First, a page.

Otherwise if , then we follow a pointer chasing construction as follows, see Figure 3 for an illustration. Job was scheduled by Max-Packet at some earlier time step . Let be the job scheduled by First-Packet at time and be the job scheduled by Opt at time . We know that is an -job, because this is the case for all jobs scheduled by First-Packet during the lifespan of . We repeat the same argument, namely, if , then we map to otherwise we recourse on a earlier time step, where Max-Packet schedules .

The mapping is surjective, because every job in is executed in a different time slot in Opt. Either it is scheduled to a job in First-Packet scheduled at the same time or to job in another time slot, find is found through the previously mentioned pointer chasing procedure. The construction of this procedure ensures that different initial time slots, lead to different final time slots.

idle

First-Packet:

Opt:

Max-Packet:
Figure 3: Mapping from to .

It remains to show that from the inequality we can derive the claimed competitive ratio . Recall the probability , .

Using the counters we can express the profits of the schedules as follows

Max-Packet
Opt
First-Packet

Here for convenience we used the same names for the schedules and for their profits. Note that in expression of the profit of First-Packet has the same variables as for Opt because their support is the same, however the coefficients for differ. Also Opt schedules the same heavy jobs as Max-Packet, this why they both have the same variables with coefficient , but Opt has the additional term , taking into account the additional support of Opt. We show the following inequality through a sequence of simplifications.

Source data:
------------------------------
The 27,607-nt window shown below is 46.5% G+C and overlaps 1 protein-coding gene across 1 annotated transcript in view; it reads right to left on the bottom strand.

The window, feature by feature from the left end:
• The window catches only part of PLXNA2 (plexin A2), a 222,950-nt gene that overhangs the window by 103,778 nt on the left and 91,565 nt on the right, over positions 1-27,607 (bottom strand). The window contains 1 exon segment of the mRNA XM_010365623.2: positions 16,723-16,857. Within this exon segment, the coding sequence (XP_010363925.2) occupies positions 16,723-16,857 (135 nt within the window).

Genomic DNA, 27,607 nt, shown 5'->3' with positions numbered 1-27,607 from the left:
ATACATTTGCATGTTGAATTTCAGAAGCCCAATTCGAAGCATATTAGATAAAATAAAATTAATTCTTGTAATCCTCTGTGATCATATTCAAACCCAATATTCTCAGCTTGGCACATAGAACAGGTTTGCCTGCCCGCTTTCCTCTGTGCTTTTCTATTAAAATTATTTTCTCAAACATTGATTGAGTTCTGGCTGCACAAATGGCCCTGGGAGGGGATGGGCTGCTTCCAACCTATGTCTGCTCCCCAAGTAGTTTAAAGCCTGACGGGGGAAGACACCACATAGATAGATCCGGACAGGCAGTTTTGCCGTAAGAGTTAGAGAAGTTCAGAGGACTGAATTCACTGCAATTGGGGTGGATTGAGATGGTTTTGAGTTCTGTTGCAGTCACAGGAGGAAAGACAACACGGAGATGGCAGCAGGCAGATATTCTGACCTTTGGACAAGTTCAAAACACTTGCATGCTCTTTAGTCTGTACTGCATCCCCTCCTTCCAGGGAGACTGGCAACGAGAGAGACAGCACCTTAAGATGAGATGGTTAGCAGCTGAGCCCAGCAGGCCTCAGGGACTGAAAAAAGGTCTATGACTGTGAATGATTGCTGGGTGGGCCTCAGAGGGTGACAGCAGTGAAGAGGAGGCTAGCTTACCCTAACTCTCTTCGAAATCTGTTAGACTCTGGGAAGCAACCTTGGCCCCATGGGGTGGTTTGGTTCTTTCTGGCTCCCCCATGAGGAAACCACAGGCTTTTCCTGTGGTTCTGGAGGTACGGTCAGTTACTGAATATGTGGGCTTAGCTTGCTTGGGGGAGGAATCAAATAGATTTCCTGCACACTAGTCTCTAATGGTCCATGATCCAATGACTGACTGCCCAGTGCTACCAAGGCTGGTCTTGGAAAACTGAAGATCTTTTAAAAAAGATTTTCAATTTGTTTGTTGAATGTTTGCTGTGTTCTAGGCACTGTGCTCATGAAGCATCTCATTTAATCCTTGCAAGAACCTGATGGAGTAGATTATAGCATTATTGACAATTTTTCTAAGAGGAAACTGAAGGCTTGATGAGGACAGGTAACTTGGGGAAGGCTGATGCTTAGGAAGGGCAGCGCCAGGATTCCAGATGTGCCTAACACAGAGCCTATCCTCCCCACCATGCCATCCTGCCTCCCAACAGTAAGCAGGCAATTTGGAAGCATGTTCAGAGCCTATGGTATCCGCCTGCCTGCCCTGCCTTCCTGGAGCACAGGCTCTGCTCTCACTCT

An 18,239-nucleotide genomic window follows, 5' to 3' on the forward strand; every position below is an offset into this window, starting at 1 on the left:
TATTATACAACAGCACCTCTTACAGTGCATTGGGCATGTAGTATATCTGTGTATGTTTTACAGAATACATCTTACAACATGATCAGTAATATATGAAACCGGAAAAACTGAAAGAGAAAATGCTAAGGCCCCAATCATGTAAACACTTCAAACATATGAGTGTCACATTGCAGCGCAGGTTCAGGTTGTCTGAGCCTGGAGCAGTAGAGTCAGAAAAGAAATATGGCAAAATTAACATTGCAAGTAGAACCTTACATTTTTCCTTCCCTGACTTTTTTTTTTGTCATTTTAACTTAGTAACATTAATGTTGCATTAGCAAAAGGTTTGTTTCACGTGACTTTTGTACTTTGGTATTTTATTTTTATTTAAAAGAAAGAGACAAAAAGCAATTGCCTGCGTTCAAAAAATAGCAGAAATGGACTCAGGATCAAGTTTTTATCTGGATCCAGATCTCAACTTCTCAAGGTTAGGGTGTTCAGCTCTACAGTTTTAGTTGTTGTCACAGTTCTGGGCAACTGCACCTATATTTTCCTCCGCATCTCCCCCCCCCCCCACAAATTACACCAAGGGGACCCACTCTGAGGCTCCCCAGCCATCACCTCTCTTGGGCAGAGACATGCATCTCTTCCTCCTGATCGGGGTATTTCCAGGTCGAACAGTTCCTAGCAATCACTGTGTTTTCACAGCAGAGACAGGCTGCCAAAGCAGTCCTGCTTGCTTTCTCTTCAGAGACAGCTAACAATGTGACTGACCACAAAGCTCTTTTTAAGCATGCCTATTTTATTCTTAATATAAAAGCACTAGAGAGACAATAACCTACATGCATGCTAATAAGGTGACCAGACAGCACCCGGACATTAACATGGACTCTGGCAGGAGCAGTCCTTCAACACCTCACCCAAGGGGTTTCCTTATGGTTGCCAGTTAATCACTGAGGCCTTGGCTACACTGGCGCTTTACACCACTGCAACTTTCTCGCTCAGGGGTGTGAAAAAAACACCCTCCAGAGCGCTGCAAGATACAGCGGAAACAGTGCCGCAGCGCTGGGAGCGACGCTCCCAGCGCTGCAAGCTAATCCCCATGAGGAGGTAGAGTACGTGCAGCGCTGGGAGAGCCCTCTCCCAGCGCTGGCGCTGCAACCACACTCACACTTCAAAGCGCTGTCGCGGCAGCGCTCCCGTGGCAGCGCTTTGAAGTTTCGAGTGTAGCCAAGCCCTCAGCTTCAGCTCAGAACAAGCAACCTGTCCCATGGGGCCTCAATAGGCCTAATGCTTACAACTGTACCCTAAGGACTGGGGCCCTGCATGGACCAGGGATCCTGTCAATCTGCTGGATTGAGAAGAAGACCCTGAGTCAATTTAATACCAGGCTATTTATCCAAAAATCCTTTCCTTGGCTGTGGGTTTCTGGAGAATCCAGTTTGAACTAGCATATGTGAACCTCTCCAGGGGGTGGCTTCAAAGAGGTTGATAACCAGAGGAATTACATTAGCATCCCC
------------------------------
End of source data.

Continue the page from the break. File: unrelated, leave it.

Opt
Opt

which holds by , and .

5 Conclusion

Now that the randomized competitive ratio of the two valued bounded delay online buffer management problem is tackled — against the oblivious adversary — it would be interesting to see how it can be generalized to more values, for example job weights belonging to the set , or even to the general problem. Current the only known randomized algorithms for the general problem are Rmix and Remix.

The algorithm Rmix was defined in [2] as follows. At every time point, consider the heaviest pending job. Denote its weight. Let be a uniformly chosen real number. Let be a job with minimal deadline and weight . Execute at this time point. We can observe that, if executed on instance 1 of the lower bound instance from Proposition 1, at time it will choose the heavy job with probability . Hence it has a larger tendency to choose the heavy job, than Barely-Random and is fooled by instance 1.

The algorithm ReMix was defined in [7], and behaves even differently on instance 1. It will execute the heavy job with probability and the light job with probability , but is also not optimal. These comparisons with Barely-Random are unfair in a sense, because they have been designed for the general weighted case, and mostly for an adaptive adversary. But the comparison indicates room for improvement. The optimal randomized algorithm for the general weighted problem, might combine ideas of all these mentioned algorithms, and in particular borrow from the optimal deterministic algorithm [9].

6 Acknowledgment

This work was partially supported by the French research agency (ANR-19-CE48-0016), the CNRS PEPS project ADVICE as well as by the EPSRC grant EP/S033483/1.

We would like to thank Spyros Angelopoulos for helpful discussions.